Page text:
Tick Tock Said the Teeny Tiny Clock

Emergent Readers

Katie Swanson

Rational:  One of the most important indicators of a successful reader is a student's ability to identify letters.  The purpose of this lesson is for the student to be able to identify a letter of the alphabet.  The student will be able to recognize this letter in print and in spoken language.  The letter and phoneme that I have chosen is the letter t and /t/. The student will be able to write the letter in both lower and upper case.


Pencils for every student

Primary paper for every student

Chart paper with tongue twister: Tommy Tuberville takes the tiger transit to tiger town on Tuesdays.

Chart paper with chant: Tick Tock said the Teeny Tiny Clock

Chart paper with rhyming words: tip or sip? map or tap? dime or time? Tim or swim? brown or town? bat or bag?


One Tiny Turtle by Nicola Davies

Tick tock clock coloring sheet with t embedded for every child.

Crayons for every student

1. To begin the lesson we will review what letters we know by singing the ABC's.  Next, I will introduce the new letter t.  I will explain why this letter is important and the sound it makes. 

            Good morning class! Let's get started this morning by singing our ABC's.  Can I have a friend help me point to the letters on the board as we sing. Great job everyone! Let's sit down in our reading corner and talk about a new letter.  (write letter t on chalk board in uppercase and lowercase) Can anyone tell me what this letter is? T, very good! Even though the shapes are different each of these letters is a letter t.  It is very important that we use the letter t in our writings when you hear the sound /t/.  Let's all practice writing it.  (pass out pencils and primary paper) When we write the letter t we make two lines that say " tick tock"  Start at the rooftop and go straight down all the way to the sidewalk, tick! Go back to the top and cross the top right under the rooftop, tock!  That is a capital T. Can anyone remember when we use big or capital letters? When it's a name, a place, or the beginning of the sentence; very good! Now, let's write a lower case t. Start between the rooftop and the fence, bring your pencil straight down to the sidewalk, tick!  Go back and cross your t at the fence, tock!  This is a younger t he is smaller that big capital T. When you have written a capital and a lowercase I'm going to check and place a sticker on your paper.  When you have your sticker, make a line of 10 capital Ts and a line of 10 lower case ts.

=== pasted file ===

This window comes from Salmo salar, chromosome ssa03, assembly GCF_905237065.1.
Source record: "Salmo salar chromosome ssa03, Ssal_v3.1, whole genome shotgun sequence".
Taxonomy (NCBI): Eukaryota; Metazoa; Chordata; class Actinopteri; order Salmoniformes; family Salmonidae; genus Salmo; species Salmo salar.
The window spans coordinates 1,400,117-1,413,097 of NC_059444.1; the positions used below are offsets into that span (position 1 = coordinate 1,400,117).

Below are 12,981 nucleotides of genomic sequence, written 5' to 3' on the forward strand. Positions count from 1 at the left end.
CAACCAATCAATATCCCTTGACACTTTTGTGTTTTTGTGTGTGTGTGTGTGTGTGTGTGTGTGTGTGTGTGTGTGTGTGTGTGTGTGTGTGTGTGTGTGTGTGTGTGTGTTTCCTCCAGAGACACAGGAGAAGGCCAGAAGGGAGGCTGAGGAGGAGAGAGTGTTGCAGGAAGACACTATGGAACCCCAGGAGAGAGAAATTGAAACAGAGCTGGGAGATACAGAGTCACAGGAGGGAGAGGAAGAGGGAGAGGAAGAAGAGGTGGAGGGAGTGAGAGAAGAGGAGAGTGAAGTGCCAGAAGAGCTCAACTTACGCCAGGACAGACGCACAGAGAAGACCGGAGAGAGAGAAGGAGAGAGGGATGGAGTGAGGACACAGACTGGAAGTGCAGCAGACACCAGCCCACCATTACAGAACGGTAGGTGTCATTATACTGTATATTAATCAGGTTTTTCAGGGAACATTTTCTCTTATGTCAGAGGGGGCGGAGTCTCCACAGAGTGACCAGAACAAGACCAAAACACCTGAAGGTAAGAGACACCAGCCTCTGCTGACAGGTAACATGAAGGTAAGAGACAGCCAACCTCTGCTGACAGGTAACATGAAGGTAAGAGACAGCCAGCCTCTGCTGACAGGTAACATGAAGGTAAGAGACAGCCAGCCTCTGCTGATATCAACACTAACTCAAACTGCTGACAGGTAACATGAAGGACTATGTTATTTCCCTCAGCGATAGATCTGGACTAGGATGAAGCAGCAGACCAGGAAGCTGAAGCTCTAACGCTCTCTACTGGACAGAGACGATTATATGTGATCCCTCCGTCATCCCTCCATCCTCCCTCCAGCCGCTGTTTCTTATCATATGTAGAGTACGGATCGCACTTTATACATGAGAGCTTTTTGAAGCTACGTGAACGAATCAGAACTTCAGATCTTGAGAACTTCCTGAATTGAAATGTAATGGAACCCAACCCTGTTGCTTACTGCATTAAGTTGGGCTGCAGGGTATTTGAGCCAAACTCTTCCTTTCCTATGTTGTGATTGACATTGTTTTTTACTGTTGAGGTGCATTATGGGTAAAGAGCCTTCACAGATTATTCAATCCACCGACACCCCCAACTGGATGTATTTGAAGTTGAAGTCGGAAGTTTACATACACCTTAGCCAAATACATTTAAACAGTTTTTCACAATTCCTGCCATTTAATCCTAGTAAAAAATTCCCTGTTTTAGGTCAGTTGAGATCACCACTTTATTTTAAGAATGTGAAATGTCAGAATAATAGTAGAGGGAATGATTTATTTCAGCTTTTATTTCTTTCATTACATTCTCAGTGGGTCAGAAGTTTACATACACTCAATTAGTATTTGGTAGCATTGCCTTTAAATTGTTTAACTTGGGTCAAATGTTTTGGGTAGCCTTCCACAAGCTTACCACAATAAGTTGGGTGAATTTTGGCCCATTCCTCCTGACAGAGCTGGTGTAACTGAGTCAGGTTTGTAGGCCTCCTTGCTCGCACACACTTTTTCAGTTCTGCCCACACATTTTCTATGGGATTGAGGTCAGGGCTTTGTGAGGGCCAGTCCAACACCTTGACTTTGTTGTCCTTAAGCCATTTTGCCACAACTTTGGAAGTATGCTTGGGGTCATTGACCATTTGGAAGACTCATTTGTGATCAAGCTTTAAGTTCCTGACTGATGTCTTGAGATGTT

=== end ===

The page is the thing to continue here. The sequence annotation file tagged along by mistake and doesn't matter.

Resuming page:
2. Next I will explain why t is important and what mouth moves /t/ makes.

This letter says /t/. Let's all say /t/ together!  Great! What words do we know that have the sound /t/ in them? (write words with /t/ on chalk board) Very good. What do you think these words would sound like if we didn't have the /t/ sound? The /t/ sound is very important because there are so many words that have the letter t in them.  Do any of our friends names start with a t? Good! Tommy, Tim, and Taylor! (write on board)

How does our mouth move when we say /t/? When I say /t/ the tip of my tongue touches above my top teeth. Let's all say /t/ and see if your mouth does the same thing!

3. Now I will model how to use /t/ by a tongue twister, song, and hand gesture and also by solving example problems with the class.

            (Show picture of tick tock clock) This is my tick tock clock.  What sound do you hear in the words tick and tock? /t/ very good! Now whenever I hear the /t/ sound I'm going move my finger like this (tick tock motion) to show that I know there is a t in the word I'm saying. Can everyone get their tick tock fingers up and ready to show me your tick tock fingers!